Ecuadoran Ecotourism Tries to Protect an Ancient Land
Threading down the Capahuari River in an eight-passenger motorized canoe, tourists stare in awe at the dreadlock vines dipping into dung-colored waters along the river’s edge. Electric blue butterflies tickle the air and turtles slip from mottled logs. The only break in the wall of green comes from the sturdy brown dock linking the river to Kapawi, an ecotourism lodge with a daunting mission: to help the Achuar, an ancient forest tribe, retain its culture, secure its economic future and conserve its tribal lands.
The product of an innovative partnership between the local Achuar federation and Canodros S.A., a for-profit tourism company, the Kapawi Ecolodge and Reserve rests deep in the heart of the Amazon, its practices challenging even the most virtuous of tourist operations. “We’re not just a lodge—we’re trying to protect the 5,000 square miles of surrounding rainforest,” emphasizes Paul Malo, Kapawi’s manager. “And we’re not just working; we want to be here. We really care about the Achuar culture and this part of the country.”
Due to cattle ranching, intensive plantation farming and oil exploration, indigenous peoples all over Ecuador are losing their cultural identity and natural resources, says Daniel Koupermann, the visionary behind the project. “We needed a new proposal—a new approach to the conservation problem created by economic pressures on marginal populations.” And so the Achuar lease the reserve’s land to Canodros, sharing benefits and decision-making. They also comprise 90 percent of the staff, training to completely take over the project in 15 years time.
“The tribes are very informed about oil exploration and unsustainable development,” says Koupermann. “It seemed like a good idea to try to make this work—a fair deal between private enterprise and the indigenous organizations. We wanted to plan the future in a different manner from other groups the tribe had seen failing for years.”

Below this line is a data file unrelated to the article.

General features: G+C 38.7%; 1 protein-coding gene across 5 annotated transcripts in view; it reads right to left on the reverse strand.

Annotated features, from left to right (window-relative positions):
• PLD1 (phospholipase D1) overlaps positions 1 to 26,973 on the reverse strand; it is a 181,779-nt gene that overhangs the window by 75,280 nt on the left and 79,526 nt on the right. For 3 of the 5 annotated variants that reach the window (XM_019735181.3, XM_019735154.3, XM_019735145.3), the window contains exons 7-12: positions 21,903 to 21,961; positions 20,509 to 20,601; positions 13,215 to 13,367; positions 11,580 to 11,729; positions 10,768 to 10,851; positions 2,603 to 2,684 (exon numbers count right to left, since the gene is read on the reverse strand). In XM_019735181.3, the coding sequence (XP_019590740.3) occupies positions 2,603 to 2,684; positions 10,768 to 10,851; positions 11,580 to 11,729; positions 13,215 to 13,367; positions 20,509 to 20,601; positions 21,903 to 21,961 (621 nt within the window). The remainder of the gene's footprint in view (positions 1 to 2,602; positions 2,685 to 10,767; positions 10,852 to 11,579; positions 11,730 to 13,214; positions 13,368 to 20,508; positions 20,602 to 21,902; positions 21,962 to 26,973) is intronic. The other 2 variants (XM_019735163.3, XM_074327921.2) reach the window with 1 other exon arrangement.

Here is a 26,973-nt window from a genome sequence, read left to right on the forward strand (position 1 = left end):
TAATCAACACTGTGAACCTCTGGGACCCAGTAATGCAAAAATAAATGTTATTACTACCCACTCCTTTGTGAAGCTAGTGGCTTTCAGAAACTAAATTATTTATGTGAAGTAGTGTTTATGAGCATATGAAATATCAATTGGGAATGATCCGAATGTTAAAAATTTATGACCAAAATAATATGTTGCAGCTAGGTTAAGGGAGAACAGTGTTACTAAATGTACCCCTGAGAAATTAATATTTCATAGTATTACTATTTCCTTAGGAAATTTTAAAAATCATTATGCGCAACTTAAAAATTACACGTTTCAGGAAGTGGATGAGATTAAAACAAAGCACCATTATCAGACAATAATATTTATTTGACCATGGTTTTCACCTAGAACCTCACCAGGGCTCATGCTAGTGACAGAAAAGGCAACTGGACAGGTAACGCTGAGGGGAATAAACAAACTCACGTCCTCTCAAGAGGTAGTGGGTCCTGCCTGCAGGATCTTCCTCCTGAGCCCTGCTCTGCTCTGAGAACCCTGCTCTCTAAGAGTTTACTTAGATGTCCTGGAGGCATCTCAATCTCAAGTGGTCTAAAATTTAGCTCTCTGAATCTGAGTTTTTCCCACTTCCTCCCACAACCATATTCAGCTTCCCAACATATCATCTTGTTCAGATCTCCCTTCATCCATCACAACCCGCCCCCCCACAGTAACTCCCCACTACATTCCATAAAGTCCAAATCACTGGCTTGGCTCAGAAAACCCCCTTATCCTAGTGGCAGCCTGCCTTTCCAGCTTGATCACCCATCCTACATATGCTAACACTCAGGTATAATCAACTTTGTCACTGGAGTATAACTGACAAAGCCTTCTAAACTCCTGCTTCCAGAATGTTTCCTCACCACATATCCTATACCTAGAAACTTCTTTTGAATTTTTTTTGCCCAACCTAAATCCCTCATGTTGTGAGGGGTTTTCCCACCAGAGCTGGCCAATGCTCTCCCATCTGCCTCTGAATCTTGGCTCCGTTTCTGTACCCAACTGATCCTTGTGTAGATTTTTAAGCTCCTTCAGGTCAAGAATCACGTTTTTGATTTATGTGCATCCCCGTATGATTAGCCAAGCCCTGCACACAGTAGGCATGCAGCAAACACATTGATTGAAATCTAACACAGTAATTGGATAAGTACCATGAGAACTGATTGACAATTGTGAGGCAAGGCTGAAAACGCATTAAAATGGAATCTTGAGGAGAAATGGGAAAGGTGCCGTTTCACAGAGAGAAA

A Lush Landscape
The prime attractions of this enterprise are the flooded forests, black water rivers and rainforest canopies, which paint a lush landscape of vitality in the remote Amazon Basin. The rich count of plant and wildlife—including 518 species of birds within just three hours of the reserve—creates a delicate balance, which Kapawi strives to preserve by existing as gently as possible. Materials for the lodge and guest huts were collected from the forest and built by the Achuar in their native style, without the benefit of a single metal nail. Guests take their dinners mid-hike, sitting on mossy roots, with silverware and cloth napkins to minimize waste. Trash recycling , solar energy, biodegradable soaps and locally-grown foods reinforce the lodge’s sustainable message: that the health of the land is vital to the survival of the tribe.
These environmental lessons are entwined with cultural immersion. Besides visiting Achuar villages, and partaking of the locals’ favorite drink (checha, a fermented brew of pre-chewed manioc root) , guests follow a machete-cleared path, the trail for exploration littered with leaves as big as dinner plates. The language and interpretation skills of a naturalist guide complement the ancient knowledge of an Achuar native, who frequently breaks off a blossom or cuts open a root, describing the shamanic mysteries of jungle plants the tribe has depended on for centuries.
A Lost World
“As a learning experience, it’s an enlightening look into a unique part of the world,” says Michael Ebstein, who visited Kapawi from Melbourne, Australia with his wife, Deborah. “And as a vacation, it’s everything we could have wanted and more.” From rainforest hikes and dugout rides to jungle camping and piranha pond swims, the eco-reserve has a diversity of activities to meet the most adventurous of tastes. But back at the lodge, after a tepid solar shower and the tease of afternoon rain, tourists swing gently in hammocks looking out over a white water lagoon. A rainforest feast of freshly-caught catfish, manioc fritters, exotic juices and sweet tree tomatoes, awaits.
When darkness falls, the hoarse bellow of disembodied frogs accompanies a hopeful group of caiman watchers. They glide smoothly along a nearby tributary in dugout canoes, the beams of their flashlights crossing and uncrossing above the murky river waters. Yellow alligator-like eyes glow out of the darkness, triggering shivers of dread and delight, paired experiences that help explain the magic of this unique resort. But Kapawi’s future, and the fate of the Achuar, remains an open question. “Kapawi is a very good model,” says Koupermann, “but if it’s not an economic success, it just becomes a beautiful story.”